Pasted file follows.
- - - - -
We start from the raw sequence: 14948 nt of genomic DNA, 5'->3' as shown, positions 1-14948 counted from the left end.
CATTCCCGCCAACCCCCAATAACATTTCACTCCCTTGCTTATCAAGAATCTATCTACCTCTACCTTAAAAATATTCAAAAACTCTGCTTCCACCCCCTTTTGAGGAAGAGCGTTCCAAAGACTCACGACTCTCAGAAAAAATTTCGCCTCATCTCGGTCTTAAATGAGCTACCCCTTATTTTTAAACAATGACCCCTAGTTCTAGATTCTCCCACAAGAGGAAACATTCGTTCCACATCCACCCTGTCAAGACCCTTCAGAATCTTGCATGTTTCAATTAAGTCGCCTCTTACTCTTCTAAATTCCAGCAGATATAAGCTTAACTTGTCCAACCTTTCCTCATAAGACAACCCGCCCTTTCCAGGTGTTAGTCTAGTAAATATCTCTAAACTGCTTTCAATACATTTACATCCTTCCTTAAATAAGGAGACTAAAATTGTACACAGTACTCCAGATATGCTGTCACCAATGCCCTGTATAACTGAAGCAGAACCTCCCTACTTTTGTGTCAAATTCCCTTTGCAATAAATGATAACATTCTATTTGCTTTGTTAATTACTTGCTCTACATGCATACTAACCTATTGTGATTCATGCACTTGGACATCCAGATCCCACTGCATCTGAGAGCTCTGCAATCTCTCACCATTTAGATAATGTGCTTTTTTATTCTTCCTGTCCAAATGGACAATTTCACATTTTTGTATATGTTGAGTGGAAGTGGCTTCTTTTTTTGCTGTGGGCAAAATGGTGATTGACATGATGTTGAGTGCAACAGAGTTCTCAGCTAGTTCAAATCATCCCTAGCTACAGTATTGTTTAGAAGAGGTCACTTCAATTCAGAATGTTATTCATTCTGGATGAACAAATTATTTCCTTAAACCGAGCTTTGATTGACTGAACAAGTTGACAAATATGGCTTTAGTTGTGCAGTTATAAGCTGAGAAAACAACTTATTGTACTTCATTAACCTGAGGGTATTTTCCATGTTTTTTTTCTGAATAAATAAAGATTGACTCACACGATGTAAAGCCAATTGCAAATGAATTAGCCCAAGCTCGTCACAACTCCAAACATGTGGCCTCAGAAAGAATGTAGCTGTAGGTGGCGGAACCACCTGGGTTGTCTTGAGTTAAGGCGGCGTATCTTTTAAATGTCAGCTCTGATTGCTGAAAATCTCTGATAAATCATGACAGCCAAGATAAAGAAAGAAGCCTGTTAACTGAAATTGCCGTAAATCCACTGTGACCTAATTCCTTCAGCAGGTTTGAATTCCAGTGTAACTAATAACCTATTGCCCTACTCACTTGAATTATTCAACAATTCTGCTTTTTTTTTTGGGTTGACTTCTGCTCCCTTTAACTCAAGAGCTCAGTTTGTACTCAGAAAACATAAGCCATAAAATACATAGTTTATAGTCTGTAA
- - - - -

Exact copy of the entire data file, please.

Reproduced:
We start from the raw sequence: 14948 nt of genomic DNA, 5'->3' as shown, positions 1-14948 counted from the left end.
CATTCCCGCCAACCCCCAATAACATTTCACTCCCTTGCTTATCAAGAATCTATCTACCTCTACCTTAAAAATATTCAAAAACTCTGCTTCCACCCCCTTTTGAGGAAGAGCGTTCCAAAGACTCACGACTCTCAGAAAAAATTTCGCCTCATCTCGGTCTTAAATGAGCTACCCCTTATTTTTAAACAATGACCCCTAGTTCTAGATTCTCCCACAAGAGGAAACATTCGTTCCACATCCACCCTGTCAAGACCCTTCAGAATCTTGCATGTTTCAATTAAGTCGCCTCTTACTCTTCTAAATTCCAGCAGATATAAGCTTAACTTGTCCAACCTTTCCTCATAAGACAACCCGCCCTTTCCAGGTGTTAGTCTAGTAAATATCTCTAAACTGCTTTCAATACATTTACATCCTTCCTTAAATAAGGAGACTAAAATTGTACACAGTACTCCAGATATGCTGTCACCAATGCCCTGTATAACTGAAGCAGAACCTCCCTACTTTTGTGTCAAATTCCCTTTGCAATAAATGATAACATTCTATTTGCTTTGTTAATTACTTGCTCTACATGCATACTAACCTATTGTGATTCATGCACTTGGACATCCAGATCCCACTGCATCTGAGAGCTCTGCAATCTCTCACCATTTAGATAATGTGCTTTTTTATTCTTCCTGTCCAAATGGACAATTTCACATTTTTGTATATGTTGAGTGGAAGTGGCTTCTTTTTTTGCTGTGGGCAAAATGGTGATTGACATGATGTTGAGTGCAACAGAGTTCTCAGCTAGTTCAAATCATCCCTAGCTACAGTATTGTTTAGAAGAGGTCACTTCAATTCAGAATGTTATTCATTCTGGATGAACAAATTATTTCCTTAAACCGAGCTTTGATTGACTGAACAAGTTGACAAATATGGCTTTAGTTGTGCAGTTATAAGCTGAGAAAACAACTTATTGTACTTCATTAACCTGAGGGTATTTTCCATGTTTTTTTTCTGAATAAATAAAGATTGACTCACACGATGTAAAGCCAATTGCAAATGAATTAGCCCAAGCTCGTCACAACTCCAAACATGTGGCCTCAGAAAGAATGTAGCTGTAGGTGGCGGAACCACCTGGGTTGTCTTGAGTTAAGGCGGCGTATCTTTTAAATGTCAGCTCTGATTGCTGAAAATCTCTGATAAATCATGACAGCCAAGATAAAGAAAGAAGCCTGTTAACTGAAATTGCCGTAAATCCACTGTGACCTAATTCCTTCAGCAGGTTTGAATTCCAGTGTAACTAATAACCTATTGCCCTACTCACTTGAATTATTCAACAATTCTGCTTTTTTTTTTGGGTTGACTTCTGCTCCCTTTAACTCAAGAGCTCAGTTTGTACTCAGAAAACATAAGCCATAAAATACATAGTTTATAGTCTGTAA